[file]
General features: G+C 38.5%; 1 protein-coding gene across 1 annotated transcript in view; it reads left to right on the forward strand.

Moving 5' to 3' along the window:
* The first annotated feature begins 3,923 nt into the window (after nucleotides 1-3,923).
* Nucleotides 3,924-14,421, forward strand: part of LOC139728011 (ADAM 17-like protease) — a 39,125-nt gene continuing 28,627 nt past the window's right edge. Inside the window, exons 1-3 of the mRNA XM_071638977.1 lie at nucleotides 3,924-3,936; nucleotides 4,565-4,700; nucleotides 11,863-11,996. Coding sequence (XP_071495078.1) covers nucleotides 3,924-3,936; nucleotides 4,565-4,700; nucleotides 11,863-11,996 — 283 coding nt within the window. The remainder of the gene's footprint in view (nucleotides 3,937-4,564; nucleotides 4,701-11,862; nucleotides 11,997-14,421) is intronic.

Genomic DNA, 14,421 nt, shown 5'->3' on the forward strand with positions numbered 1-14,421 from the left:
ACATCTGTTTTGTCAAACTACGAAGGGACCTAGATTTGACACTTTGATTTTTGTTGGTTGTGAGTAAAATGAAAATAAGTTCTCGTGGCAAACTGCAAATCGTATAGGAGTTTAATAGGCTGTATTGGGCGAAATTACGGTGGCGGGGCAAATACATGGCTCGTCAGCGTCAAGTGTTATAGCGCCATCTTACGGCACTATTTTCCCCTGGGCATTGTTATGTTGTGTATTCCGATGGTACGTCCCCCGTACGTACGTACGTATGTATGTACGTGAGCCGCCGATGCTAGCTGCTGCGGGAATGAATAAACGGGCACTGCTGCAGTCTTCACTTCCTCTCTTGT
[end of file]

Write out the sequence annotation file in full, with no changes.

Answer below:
General features: G+C 38.5%; 1 protein-coding gene across 1 annotated transcript in view; it reads left to right on the forward strand.

Moving 5' to 3' along the window:
* The first annotated feature begins 3,923 nt into the window (after nucleotides 1-3,923).
* Nucleotides 3,924-14,421, forward strand: part of LOC139728011 (ADAM 17-like protease) — a 39,125-nt gene continuing 28,627 nt past the window's right edge. Inside the window, exons 1-3 of the mRNA XM_071638977.1 lie at nucleotides 3,924-3,936; nucleotides 4,565-4,700; nucleotides 11,863-11,996. Coding sequence (XP_071495078.1) covers nucleotides 3,924-3,936; nucleotides 4,565-4,700; nucleotides 11,863-11,996 — 283 coding nt within the window. The remainder of the gene's footprint in view (nucleotides 3,937-4,564; nucleotides 4,701-11,862; nucleotides 11,997-14,421) is intronic.

Genomic DNA, 14,421 nt, shown 5'->3' on the forward strand with positions numbered 1-14,421 from the left:
ACATCTGTTTTGTCAAACTACGAAGGGACCTAGATTTGACACTTTGATTTTTGTTGGTTGTGAGTAAAATGAAAATAAGTTCTCGTGGCAAACTGCAAATCGTATAGGAGTTTAATAGGCTGTATTGGGCGAAATTACGGTGGCGGGGCAAATACATGGCTCGTCAGCGTCAAGTGTTATAGCGCCATCTTACGGCACTATTTTCCCCTGGGCATTGTTATGTTGTGTATTCCGATGGTACGTCCCCCGTACGTACGTACGTATGTATGTACGTGAGCCGCCGATGCTAGCTGCTGCGGGAATGAATAAACGGGCACTGCTGCAGTCTTCACTTCCTCTCTTGT